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More Animation Tools

More Animation Tools

There are so many tools out there to help us animators that it sometimes it’s hard to shift through the good and reliable ones. As I have done before I would like to highlight some now that will help us animators along our journey to becoming masters of this craft. SO this time around I’d like to highlight some sketch tools that can help when it comes to tracking your arcs and also giving some feedback. I’ve come across a few that are free and some that are a price but very inexpensive.

The first one is called ZoomIt. Now this one is free and made by Microsoft, so it has some credibility..respectively. They display it as a good for presentations program but you can totally use it for a sketch tool. This is the pitch from the publisher.

“From Microsoft :ZoomIt is screen zoom and annotation tool for technical presentations that include application demonstrations. ZoomIt runs unobtrusively in the tray and activates with customizable hotkeys to zoom in on an area of the screen, move around while zoomed, and draw on the zoomed image. I wrote ZoomIt to fit my specific needs and use it in all my presentations.ZoomIt works on all versions of Windows and you can use pen input for ZoomIt drawing on tablet PCs.”

The next would be Sketch It. Looks like it’s made by Wilz Modz. This one is also FREE! This is the pitch from the publisher.

“Have you ever had trouble explaining your idea on a computer to someone? Have you ever simply wanted to mark on your screen for illustrative purposes? Have you ever wanted to sketch an equation or figure to the side of your notes? Well now you can. With Sketch It! you can draw on top of any program on your computer including your desktop. Sketch It! will allow you to turn your ordinary computer into a virtual drawing surface. With a variety of features from changing the appearance of the line your drawing including size and color to placing the screen’s image into the clipboard or saving it to a file it’s all there. One of the best features about Sketch It! is that you’ll hardly notice it until you want to use it since it stays on the task bar waiting for you. Sketch It! is a perfect tool for a variety of individuals and professions.”

And then there is Annotate Pro. Which there is a free 30day Trial version and then you can pay $19.99 and get the latest version in all its glory. You might have heard about it or seen it on Keith Lango‘s tutorials. He speaks of it well and uses it all the time.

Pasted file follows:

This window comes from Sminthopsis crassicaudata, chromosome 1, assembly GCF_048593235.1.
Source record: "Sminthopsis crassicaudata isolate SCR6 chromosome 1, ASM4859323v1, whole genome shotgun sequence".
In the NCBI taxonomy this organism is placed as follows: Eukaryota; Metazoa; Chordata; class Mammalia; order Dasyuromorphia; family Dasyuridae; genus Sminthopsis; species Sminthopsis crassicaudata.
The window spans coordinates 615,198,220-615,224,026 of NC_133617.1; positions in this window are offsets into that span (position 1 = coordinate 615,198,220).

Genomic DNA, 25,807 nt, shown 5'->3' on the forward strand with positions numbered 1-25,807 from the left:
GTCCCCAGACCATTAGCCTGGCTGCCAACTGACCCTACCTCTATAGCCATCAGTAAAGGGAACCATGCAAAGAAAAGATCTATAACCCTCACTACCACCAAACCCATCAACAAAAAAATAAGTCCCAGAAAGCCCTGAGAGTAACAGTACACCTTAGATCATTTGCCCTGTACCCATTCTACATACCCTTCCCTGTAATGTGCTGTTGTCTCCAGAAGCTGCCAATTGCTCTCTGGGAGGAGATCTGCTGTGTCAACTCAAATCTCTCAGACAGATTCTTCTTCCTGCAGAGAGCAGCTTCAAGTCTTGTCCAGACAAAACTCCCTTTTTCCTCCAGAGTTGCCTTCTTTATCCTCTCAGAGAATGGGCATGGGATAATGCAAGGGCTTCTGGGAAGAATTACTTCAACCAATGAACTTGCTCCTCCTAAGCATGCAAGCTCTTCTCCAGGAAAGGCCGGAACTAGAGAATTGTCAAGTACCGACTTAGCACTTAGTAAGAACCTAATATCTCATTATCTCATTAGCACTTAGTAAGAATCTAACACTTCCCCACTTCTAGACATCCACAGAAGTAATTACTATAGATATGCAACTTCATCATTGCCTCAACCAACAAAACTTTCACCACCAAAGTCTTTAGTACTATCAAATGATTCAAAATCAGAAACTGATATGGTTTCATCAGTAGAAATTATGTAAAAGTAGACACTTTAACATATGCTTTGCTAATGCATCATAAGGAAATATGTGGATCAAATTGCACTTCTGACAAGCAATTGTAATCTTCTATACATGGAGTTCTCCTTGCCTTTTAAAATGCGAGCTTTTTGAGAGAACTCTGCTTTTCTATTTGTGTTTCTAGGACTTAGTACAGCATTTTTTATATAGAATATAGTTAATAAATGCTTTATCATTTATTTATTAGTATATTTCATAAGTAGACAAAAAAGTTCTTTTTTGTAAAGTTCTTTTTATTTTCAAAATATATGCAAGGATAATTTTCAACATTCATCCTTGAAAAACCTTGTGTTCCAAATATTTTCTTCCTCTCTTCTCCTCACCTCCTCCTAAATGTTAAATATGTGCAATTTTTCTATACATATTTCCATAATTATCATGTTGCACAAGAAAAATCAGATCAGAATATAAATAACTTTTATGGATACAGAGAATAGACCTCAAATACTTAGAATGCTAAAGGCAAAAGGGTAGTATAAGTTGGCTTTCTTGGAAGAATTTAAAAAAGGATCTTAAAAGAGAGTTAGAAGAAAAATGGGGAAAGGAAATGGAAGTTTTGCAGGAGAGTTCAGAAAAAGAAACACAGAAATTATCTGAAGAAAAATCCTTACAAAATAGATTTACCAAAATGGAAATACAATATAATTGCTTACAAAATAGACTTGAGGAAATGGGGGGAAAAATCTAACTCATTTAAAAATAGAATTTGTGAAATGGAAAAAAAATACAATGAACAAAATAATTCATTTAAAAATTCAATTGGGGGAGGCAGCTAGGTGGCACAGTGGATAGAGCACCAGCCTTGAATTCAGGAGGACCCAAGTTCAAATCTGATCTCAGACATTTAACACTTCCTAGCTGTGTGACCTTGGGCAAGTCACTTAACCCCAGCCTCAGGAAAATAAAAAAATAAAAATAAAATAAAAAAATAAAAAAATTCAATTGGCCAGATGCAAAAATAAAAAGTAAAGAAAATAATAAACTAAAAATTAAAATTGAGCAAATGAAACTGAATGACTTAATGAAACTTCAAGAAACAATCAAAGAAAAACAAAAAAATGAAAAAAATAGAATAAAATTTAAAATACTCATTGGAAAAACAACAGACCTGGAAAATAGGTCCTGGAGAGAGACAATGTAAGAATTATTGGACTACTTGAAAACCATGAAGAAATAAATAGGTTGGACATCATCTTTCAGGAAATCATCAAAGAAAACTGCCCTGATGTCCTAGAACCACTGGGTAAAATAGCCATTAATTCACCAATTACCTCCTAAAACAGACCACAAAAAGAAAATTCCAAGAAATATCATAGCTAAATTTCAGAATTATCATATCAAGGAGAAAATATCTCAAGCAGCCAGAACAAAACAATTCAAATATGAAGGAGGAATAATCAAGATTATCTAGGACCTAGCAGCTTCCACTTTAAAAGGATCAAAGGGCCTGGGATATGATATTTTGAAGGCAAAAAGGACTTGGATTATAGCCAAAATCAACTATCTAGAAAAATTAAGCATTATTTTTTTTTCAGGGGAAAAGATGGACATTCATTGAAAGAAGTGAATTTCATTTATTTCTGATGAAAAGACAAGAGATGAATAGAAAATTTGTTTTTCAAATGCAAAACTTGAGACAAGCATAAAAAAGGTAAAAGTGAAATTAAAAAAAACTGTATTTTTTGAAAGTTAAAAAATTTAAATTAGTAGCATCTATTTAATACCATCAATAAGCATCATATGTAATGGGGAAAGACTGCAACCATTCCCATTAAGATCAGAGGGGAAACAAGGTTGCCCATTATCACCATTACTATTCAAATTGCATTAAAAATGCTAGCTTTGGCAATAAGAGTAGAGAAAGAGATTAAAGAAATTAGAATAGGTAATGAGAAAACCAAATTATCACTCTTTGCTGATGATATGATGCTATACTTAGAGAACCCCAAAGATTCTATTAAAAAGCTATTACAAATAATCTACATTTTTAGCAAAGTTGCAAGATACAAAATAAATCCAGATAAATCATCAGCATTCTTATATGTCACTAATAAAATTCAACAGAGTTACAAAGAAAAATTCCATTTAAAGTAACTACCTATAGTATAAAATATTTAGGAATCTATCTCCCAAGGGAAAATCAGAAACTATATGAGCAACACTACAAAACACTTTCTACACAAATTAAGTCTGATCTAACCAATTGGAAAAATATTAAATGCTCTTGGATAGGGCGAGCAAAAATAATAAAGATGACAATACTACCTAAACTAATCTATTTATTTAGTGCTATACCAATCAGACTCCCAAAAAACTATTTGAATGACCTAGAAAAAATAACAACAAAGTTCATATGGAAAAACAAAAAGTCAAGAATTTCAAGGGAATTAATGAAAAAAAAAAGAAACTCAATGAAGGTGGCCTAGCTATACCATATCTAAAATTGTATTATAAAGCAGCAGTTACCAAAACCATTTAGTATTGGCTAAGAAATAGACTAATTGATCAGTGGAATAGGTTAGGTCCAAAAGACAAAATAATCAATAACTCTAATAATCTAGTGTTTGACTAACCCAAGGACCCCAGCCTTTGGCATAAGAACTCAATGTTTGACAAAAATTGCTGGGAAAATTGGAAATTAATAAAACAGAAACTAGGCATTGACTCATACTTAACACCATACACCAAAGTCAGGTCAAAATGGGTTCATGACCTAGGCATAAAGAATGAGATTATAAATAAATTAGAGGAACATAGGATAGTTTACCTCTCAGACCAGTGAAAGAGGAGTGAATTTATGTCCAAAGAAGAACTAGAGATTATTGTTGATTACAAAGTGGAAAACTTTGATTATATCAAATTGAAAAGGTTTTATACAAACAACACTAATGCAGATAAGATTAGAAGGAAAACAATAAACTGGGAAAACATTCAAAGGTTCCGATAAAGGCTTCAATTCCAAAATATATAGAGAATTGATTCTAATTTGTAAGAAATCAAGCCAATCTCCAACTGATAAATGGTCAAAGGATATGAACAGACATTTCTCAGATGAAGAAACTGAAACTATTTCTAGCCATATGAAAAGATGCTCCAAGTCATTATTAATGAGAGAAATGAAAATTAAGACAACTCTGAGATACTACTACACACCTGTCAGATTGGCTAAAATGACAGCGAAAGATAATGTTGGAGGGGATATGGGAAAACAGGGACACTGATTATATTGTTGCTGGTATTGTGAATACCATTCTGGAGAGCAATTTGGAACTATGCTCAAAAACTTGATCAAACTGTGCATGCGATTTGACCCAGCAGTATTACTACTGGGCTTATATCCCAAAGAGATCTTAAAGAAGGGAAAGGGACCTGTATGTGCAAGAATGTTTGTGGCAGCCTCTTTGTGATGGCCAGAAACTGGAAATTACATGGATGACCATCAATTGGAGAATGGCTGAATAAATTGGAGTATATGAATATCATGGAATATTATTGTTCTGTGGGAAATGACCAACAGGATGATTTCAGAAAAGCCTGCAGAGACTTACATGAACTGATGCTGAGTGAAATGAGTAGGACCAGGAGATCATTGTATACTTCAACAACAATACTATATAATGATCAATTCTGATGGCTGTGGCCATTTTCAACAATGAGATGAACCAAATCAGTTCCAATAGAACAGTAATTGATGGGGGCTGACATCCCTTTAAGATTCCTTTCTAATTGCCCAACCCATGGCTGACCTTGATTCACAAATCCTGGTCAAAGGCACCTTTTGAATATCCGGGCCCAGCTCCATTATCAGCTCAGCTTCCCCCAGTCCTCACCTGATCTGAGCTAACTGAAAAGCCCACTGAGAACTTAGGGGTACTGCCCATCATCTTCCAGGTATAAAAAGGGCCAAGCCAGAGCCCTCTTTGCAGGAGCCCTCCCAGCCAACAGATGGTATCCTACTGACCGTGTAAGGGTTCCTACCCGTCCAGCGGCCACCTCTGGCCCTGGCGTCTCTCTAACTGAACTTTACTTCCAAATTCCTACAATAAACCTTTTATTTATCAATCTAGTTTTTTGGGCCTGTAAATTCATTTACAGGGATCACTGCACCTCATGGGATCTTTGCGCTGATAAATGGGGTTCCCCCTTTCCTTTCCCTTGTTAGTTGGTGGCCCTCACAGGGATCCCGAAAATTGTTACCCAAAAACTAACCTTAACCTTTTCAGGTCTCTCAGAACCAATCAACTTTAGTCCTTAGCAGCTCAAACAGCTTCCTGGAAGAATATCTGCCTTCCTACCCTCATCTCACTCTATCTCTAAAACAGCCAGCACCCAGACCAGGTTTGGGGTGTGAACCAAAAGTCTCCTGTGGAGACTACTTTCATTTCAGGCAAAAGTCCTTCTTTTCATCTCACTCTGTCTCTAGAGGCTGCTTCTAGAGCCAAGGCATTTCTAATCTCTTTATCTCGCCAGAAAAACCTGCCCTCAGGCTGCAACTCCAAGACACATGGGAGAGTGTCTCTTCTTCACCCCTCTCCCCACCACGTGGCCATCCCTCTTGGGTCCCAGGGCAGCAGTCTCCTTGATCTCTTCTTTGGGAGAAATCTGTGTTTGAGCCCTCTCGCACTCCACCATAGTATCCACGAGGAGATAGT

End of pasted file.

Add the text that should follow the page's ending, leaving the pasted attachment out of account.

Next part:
As you can see Keith sketches away in Maya. So hopefully you can find one that suits you and will only help you become a more efficient animator.

Enjoy.

Posing in Animation

Posing in Animation

Today I’d like to talk a bit about posing. I recently was given a great lecture on posing. I know for me, when it came to my learning process in animation, not enough emphasis was placed on posing. I mean, really drawing and figuring out your poses before even getting into the computer. Also really pushing your poses. I always get feedback saying push those poses further.

I always seem to contain my posing. It seems that the best way is to push too much…because then you can always dial it back some more.In my experience it is to push the pose, step back, look again,then push more. It’s like when they say, “It’s always better to be overdressed than under-dressed”. Never go with your 1st pose, ask yourself, “Can I push it further?” In the lecture I received he discussed 3 Main Principles of Posing.

1. Staging of the Shot
2. Line of Action

3. Pose Design

As animators we are exposed to staging all the time. Before we were animators it was planned out for you to see in all of the films that you watch. If you stop on a frame of animation, you can really study the staging in a shot. Where the characters are placed in the scene also in relation to the objects or even other characters. Most things in a shot as you might notice in many great photos do not lie perfectly center but are slightly offset. Take a look at this still frame from Foghorn, you can see the staging set up clearly and direct. All of the action and staging leads the audience directly where they want you to look.

This is discussed in John K’s Blog as he takes this shot and breaks it down frame by frame. John’s Blog is a great resource for this as he seems to do this type of stuff alot. He examines different shots of classic animation all the time and breaks them down. Check it out.

Now the Line of Action in a character is one of the most important aspects of posing. How you pose the character I believe will determine how much smoother your animation will flow from one extreme to the next. I never realized it early on but having really strong poses can actually make your animation easier when you go from your blocking to splining. It will also help your animation read clearly. You can convey just about every emotion with your posing. It also ties in with your framing of the shot in that many elements of the shot will follow your line of action. Think…if your character was just a line…Would it be clear?